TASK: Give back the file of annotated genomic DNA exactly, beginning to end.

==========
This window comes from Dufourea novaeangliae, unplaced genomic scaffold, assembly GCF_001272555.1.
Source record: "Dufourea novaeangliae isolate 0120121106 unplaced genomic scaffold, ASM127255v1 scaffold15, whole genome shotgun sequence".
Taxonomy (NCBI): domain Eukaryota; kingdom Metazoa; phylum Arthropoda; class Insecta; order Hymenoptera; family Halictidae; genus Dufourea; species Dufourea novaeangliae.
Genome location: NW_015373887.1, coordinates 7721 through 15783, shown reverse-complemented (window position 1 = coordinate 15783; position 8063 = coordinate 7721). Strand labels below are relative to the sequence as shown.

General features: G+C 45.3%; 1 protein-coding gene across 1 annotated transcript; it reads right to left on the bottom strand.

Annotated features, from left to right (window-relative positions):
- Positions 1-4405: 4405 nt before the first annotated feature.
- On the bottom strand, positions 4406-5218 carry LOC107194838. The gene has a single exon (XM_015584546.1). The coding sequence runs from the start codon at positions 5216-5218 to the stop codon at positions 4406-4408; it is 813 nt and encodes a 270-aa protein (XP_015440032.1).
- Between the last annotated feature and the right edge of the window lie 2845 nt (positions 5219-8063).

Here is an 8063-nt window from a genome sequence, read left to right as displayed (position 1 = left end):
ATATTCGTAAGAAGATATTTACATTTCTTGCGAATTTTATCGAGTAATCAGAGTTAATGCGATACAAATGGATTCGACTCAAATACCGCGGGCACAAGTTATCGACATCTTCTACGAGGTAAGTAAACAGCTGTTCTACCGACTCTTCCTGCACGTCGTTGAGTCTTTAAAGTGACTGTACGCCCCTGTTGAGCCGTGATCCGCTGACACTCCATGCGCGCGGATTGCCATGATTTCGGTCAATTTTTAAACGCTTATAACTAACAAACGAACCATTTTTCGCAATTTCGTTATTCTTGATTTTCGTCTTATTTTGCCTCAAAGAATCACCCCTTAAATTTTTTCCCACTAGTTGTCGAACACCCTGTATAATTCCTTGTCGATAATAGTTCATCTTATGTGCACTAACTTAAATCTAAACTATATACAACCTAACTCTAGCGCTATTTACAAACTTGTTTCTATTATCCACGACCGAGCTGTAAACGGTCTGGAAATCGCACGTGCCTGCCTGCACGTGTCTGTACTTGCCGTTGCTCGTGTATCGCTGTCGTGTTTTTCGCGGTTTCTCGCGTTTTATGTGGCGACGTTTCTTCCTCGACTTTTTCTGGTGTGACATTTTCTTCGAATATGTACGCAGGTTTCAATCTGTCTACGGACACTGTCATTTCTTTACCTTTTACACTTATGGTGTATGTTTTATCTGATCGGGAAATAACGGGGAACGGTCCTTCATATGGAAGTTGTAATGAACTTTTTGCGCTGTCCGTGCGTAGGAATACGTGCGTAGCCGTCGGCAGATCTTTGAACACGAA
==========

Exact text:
This window comes from Dufourea novaeangliae, unplaced genomic scaffold, assembly GCF_001272555.1.
Source record: "Dufourea novaeangliae isolate 0120121106 unplaced genomic scaffold, ASM127255v1 scaffold15, whole genome shotgun sequence".
Taxonomy (NCBI): domain Eukaryota; kingdom Metazoa; phylum Arthropoda; class Insecta; order Hymenoptera; family Halictidae; genus Dufourea; species Dufourea novaeangliae.
Genome location: NW_015373887.1, coordinates 7721 through 15783, shown reverse-complemented (window position 1 = coordinate 15783; position 8063 = coordinate 7721). Strand labels below are relative to the sequence as shown.

General features: G+C 45.3%; 1 protein-coding gene across 1 annotated transcript; it reads right to left on the bottom strand.

Annotated features, from left to right (window-relative positions):
- Positions 1-4405: 4405 nt before the first annotated feature.
- On the bottom strand, positions 4406-5218 carry LOC107194838. The gene has a single exon (XM_015584546.1). The coding sequence runs from the start codon at positions 5216-5218 to the stop codon at positions 4406-4408; it is 813 nt and encodes a 270-aa protein (XP_015440032.1).
- Between the last annotated feature and the right edge of the window lie 2845 nt (positions 5219-8063).

Here is an 8063-nt window from a genome sequence, read left to right as displayed (position 1 = left end):
ATATTCGTAAGAAGATATTTACATTTCTTGCGAATTTTATCGAGTAATCAGAGTTAATGCGATACAAATGGATTCGACTCAAATACCGCGGGCACAAGTTATCGACATCTTCTACGAGGTAAGTAAACAGCTGTTCTACCGACTCTTCCTGCACGTCGTTGAGTCTTTAAAGTGACTGTACGCCCCTGTTGAGCCGTGATCCGCTGACACTCCATGCGCGCGGATTGCCATGATTTCGGTCAATTTTTAAACGCTTATAACTAACAAACGAACCATTTTTCGCAATTTCGTTATTCTTGATTTTCGTCTTATTTTGCCTCAAAGAATCACCCCTTAAATTTTTTCCCACTAGTTGTCGAACACCCTGTATAATTCCTTGTCGATAATAGTTCATCTTATGTGCACTAACTTAAATCTAAACTATATACAACCTAACTCTAGCGCTATTTACAAACTTGTTTCTATTATCCACGACCGAGCTGTAAACGGTCTGGAAATCGCACGTGCCTGCCTGCACGTGTCTGTACTTGCCGTTGCTCGTGTATCGCTGTCGTGTTTTTCGCGGTTTCTCGCGTTTTATGTGGCGACGTTTCTTCCTCGACTTTTTCTGGTGTGACATTTTCTTCGAATATGTACGCAGGTTTCAATCTGTCTACGGACACTGTCATTTCTTTACCTTTTACACTTATGGTGTATGTTTTATCTGATCGGGAAATAACGGGGAACGGTCCTTCATATGGAAGTTGTAATGAACTTTTTGCGCTGTCCGTGCGTAGGAATACGTGCGTAGCCGTCGGCAGATCTTTGAACACGAA